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  #1  
Old 01 April 2014, 07:43 PM
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Default Student gets into all eight Ivy League colleges

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In the next month, Kwasi Enin must make a tough decision: Which of the eight Ivy League universities should he attend this fall?

A first-generation American from Shirley, N.Y., the 17-year-old violist and aspiring physician applied to all eight, from Brown to Yale.
http://www.wwltv.com/news/Student-ge...253303491.html
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  #2  
Old 02 April 2014, 05:43 AM
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Havard application fee is $75. Assuming the other universities are similar, that's $600 just for the fees, not counting the time to complete all the applications. Odd goal.
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Old 02 April 2014, 06:00 AM
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Originally Posted by Die Capacitrix View Post
Havard application fee is $75. Assuming the other universities are similar, that's $600 just for the fees, not counting the time to complete all the applications. Odd goal.
Most people don't apply to all of them, but it's common practice to apply to more than one. Even with an excellent application, there is absolutely no guarantee that a highly selective school will admit you. If you want to go to a school of that caliber, it's only reasonable to apply to at least a few of them, to increase your chances, even though they aren't free. Compared to all the other education related expenses you'll be facing, that investment to have a better shot at a good school is sensible enough.

Paying to apply to 8 schools isn't unusual, it's just that normally they wouldn't be all 8 Ivies like that. Normally someone would apply to a few really good schools that they may not get into, a few less ambitious schools that they probably will get into, and a couple of safety schools that they know they'll get into, just in case. It sounds like this kid applied to 11 schools total, so he did at least have a safety school.

Also unusual, because while those 8 schools are all great schools, it's not like they're precisely the #1 through #8 schools in the nation. There are good schools that aren't in the Ivy League among the top schools. So most people who aren't doing it as a stunt would have some more of the other schools in there that might appeal to them more than every last Ivy.
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Old 02 April 2014, 02:25 PM
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I applied to 7 grad schools, when I was applying. I think four of them were Ivies. It cost me, with the GRE testing fees and whatnot, about $750. But I think beyond the big 3 (Harvard, Yale, and Princeton), the Ivies are more of a sports league than a "best schools" league.
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Old 02 April 2014, 05:35 PM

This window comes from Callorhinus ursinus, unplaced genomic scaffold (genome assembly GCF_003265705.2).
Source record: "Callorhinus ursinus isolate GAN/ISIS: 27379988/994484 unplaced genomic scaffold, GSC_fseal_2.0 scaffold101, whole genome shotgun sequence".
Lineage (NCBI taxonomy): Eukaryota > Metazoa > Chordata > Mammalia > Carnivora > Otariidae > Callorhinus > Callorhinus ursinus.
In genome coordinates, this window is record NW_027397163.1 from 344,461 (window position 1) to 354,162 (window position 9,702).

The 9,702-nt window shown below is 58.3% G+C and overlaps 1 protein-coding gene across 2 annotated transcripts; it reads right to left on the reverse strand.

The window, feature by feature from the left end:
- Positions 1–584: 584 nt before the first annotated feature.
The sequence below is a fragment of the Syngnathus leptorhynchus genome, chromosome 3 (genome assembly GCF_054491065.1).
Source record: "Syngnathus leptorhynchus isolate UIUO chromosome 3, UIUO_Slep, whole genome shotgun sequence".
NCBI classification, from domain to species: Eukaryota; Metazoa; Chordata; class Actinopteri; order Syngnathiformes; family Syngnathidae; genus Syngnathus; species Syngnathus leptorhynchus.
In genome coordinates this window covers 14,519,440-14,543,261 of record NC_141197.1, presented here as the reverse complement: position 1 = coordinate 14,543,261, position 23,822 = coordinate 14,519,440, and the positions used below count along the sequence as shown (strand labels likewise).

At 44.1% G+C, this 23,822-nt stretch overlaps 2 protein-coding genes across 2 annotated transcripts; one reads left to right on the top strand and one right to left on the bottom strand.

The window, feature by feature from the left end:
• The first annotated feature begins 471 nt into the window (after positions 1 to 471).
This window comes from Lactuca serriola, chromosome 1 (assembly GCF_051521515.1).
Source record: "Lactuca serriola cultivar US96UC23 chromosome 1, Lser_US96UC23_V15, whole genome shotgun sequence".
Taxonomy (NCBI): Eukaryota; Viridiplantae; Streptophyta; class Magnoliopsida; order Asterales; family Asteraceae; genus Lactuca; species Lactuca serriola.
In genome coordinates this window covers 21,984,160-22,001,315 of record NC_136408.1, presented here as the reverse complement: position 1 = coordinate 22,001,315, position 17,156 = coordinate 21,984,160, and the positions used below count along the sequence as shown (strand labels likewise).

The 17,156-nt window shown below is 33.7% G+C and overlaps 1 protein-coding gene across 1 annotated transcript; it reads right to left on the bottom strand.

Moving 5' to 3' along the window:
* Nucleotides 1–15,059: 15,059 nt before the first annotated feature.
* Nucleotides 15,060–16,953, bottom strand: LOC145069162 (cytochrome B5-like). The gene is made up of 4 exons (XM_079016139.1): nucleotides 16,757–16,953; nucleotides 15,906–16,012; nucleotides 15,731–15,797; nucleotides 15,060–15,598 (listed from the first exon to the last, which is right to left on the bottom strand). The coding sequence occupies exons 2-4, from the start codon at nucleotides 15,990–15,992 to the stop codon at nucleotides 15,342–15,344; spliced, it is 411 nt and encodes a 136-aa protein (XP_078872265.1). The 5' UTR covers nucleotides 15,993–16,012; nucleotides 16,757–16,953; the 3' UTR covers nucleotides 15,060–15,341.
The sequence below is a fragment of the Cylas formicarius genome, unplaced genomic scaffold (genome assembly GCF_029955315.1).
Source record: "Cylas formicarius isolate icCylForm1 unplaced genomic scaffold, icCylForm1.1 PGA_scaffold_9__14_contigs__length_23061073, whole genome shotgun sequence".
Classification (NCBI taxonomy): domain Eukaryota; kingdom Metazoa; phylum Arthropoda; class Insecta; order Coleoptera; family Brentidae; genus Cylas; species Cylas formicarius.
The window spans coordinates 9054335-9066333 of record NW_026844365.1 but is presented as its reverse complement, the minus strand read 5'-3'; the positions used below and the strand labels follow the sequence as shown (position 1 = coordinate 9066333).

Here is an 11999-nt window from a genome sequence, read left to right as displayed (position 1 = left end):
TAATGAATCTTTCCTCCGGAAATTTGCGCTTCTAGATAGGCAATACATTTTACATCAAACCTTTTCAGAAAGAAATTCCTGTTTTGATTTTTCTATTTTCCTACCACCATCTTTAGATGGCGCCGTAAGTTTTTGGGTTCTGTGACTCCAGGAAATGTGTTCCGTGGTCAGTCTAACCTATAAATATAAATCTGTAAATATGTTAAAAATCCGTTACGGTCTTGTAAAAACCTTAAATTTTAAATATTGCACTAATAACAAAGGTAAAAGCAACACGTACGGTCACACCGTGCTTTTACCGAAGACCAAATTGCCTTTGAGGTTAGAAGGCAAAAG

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Originally Posted by Avril View Post
I applied to 7 grad schools, when I was applying. I think four of them were Ivies. It cost me, with the GRE testing fees and whatnot, about $750. But I think beyond the big 3 (Harvard, Yale, and Princeton), the Ivies are more of a sports league than a "best schools" league.
What? No love for Cornell, Columbia, and Dartmouth?

Anyway, I heard from WCBS that he also got into Binghamton. I wrote in the comments section that he should forget the Ivies and go there.
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Old 02 April 2014, 05:41 PM
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But I think beyond the big 3 (Harvard, Yale, and Princeton), the Ivies are more of a sports league than a "best schools" league.
All 8 of them are in the top 20 schools nationally. They're clearly all among the best, it's just that there are other good schools mixed in that a normal person would consider applying to rather than all 8.
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Old 02 April 2014, 05:43 PM
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Anyway, I heard from WCBS that he also got into Binghamton. I wrote in the comments section that he should forget the Ivies and go there.
And SUNY Geneseo, IIRC.
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Old 02 April 2014, 05:51 PM
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And SUNY Geneseo, IIRC.
Well, yeah, but let's be reasonable here. The kid wants to study medicine, not cows
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Old 02 April 2014, 05:53 PM
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Yeah, that one struck me as odder than Binghamton.
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Old 02 April 2014, 06:18 PM
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Originally Posted by Errata View Post
Most people don't apply to all of them, but it's common practice to apply to more than one. Even with an excellent application, there is absolutely no guarantee that a highly selective school will admit you.

... It sounds like this kid applied to 11 schools total, so he did at least have a safety school.
I applied to 4 schools, including one safety school. If I had not had mono at the beginning of my senior year, I would done the same as many of my classmates and gone for early decision.

That said, probably part of the main goal is the aid package
Quote:
Cohen says he's "sitting in a very good place right now I think he can negotiate the very best financial aid package he can get" at his top-choice school. "Almost any of them would do anything for this type of candidate," Cohen says.
Maybe he'll be one of those students who graduates without any school debt.